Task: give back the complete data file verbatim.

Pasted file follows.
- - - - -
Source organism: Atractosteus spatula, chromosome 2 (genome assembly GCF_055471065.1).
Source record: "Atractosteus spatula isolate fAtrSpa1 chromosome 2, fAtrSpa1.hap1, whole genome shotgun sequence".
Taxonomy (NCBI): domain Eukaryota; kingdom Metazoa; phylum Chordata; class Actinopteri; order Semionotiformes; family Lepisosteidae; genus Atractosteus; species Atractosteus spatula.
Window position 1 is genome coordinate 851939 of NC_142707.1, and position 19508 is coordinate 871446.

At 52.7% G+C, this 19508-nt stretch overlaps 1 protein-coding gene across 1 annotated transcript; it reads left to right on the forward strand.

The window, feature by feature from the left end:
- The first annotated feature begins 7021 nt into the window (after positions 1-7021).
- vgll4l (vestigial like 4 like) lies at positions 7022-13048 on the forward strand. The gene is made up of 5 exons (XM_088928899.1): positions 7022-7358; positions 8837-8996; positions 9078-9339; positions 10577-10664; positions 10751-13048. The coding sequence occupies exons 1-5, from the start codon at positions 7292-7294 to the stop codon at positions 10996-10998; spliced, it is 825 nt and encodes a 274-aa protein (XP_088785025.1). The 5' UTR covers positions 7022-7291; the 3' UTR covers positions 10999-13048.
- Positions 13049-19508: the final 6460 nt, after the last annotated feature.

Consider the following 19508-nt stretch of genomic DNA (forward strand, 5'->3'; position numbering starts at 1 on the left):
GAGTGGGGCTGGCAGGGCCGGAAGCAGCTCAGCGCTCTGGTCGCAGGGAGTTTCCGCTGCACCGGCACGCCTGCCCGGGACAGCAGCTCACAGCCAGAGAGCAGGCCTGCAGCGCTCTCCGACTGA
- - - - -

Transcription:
Source organism: Atractosteus spatula, chromosome 2 (genome assembly GCF_055471065.1).
Source record: "Atractosteus spatula isolate fAtrSpa1 chromosome 2, fAtrSpa1.hap1, whole genome shotgun sequence".
Taxonomy (NCBI): domain Eukaryota; kingdom Metazoa; phylum Chordata; class Actinopteri; order Semionotiformes; family Lepisosteidae; genus Atractosteus; species Atractosteus spatula.
Window position 1 is genome coordinate 851939 of NC_142707.1, and position 19508 is coordinate 871446.

At 52.7% G+C, this 19508-nt stretch overlaps 1 protein-coding gene across 1 annotated transcript; it reads left to right on the forward strand.

The window, feature by feature from the left end:
- The first annotated feature begins 7021 nt into the window (after positions 1-7021).
- vgll4l (vestigial like 4 like) lies at positions 7022-13048 on the forward strand. The gene is made up of 5 exons (XM_088928899.1): positions 7022-7358; positions 8837-8996; positions 9078-9339; positions 10577-10664; positions 10751-13048. The coding sequence occupies exons 1-5, from the start codon at positions 7292-7294 to the stop codon at positions 10996-10998; spliced, it is 825 nt and encodes a 274-aa protein (XP_088785025.1). The 5' UTR covers positions 7022-7291; the 3' UTR covers positions 10999-13048.
- Positions 13049-19508: the final 6460 nt, after the last annotated feature.

Consider the following 19508-nt stretch of genomic DNA (forward strand, 5'->3'; position numbering starts at 1 on the left):
GAGTGGGGCTGGCAGGGCCGGAAGCAGCTCAGCGCTCTGGTCGCAGGGAGTTTCCGCTGCACCGGCACGCCTGCCCGGGACAGCAGCTCACAGCCAGAGAGCAGGCCTGCAGCGCTCTCCGACTGA